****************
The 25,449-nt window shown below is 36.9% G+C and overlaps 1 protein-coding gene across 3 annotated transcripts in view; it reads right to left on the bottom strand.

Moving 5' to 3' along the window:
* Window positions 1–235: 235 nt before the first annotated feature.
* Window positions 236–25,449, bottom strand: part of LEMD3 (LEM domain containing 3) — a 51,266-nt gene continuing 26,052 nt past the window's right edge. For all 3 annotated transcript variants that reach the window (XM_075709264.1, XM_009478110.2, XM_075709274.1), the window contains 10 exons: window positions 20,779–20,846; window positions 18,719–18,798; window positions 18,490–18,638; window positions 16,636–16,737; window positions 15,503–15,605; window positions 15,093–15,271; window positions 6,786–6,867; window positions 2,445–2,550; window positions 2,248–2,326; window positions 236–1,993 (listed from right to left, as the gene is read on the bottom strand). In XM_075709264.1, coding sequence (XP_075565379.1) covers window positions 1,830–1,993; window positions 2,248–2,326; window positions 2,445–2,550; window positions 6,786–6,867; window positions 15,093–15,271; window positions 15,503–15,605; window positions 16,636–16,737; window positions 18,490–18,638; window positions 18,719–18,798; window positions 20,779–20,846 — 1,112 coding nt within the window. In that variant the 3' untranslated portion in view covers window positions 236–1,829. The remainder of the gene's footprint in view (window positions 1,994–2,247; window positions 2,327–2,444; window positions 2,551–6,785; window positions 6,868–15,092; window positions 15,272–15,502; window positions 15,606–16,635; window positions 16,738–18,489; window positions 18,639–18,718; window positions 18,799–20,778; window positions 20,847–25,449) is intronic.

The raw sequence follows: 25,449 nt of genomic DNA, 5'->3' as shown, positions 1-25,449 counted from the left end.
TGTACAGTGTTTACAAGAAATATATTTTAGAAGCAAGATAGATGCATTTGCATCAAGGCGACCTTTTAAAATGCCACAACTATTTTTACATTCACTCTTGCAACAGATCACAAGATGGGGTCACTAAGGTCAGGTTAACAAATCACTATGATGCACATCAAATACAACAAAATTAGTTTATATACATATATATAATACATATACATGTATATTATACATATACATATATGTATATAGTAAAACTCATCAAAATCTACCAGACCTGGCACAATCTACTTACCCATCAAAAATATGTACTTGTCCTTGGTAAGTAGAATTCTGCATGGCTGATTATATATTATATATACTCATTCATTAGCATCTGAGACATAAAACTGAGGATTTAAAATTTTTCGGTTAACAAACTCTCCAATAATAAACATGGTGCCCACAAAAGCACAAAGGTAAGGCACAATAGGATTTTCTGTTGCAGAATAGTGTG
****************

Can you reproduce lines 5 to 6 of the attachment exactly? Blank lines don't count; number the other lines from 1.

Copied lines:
The raw sequence follows: 25,449 nt of genomic DNA, 5'->3' as shown, positions 1-25,449 counted from the left end.
TGTACAGTGTTTACAAGAAATATATTTTAGAAGCAAGATAGATGCATTTGCATCAAGGCGACCTTTTAAAATGCCACAACTATTTTTACATTCACTCTTGCAACAGATCACAAGATGGGGTCACTAAGGTCAGGTTAACAAATCACTATGATGCACATCAAATACAACAAAATTAGTTTATATACATATATATAATACATATACATGTATATTATACATATACATATATGTATATAGTAAAACTCATCAAAATCTACCAGACCTGGCACAATCTACTTACCCATCAAAAATATGTACTTGTCCTTGGTAAGTAGAATTCTGCATGGCTGATTATATATTATATATACTCATTCATTAGCATCTGAGACATAAAACTGAGGATTTAAAATTTTTCGGTTAACAAACTCTCCAATAATAAACATGGTGCCCACAAAAGCACAAAGGTAAGGCACAATAGGATTTTCTGTTGCAGAATAGTGTG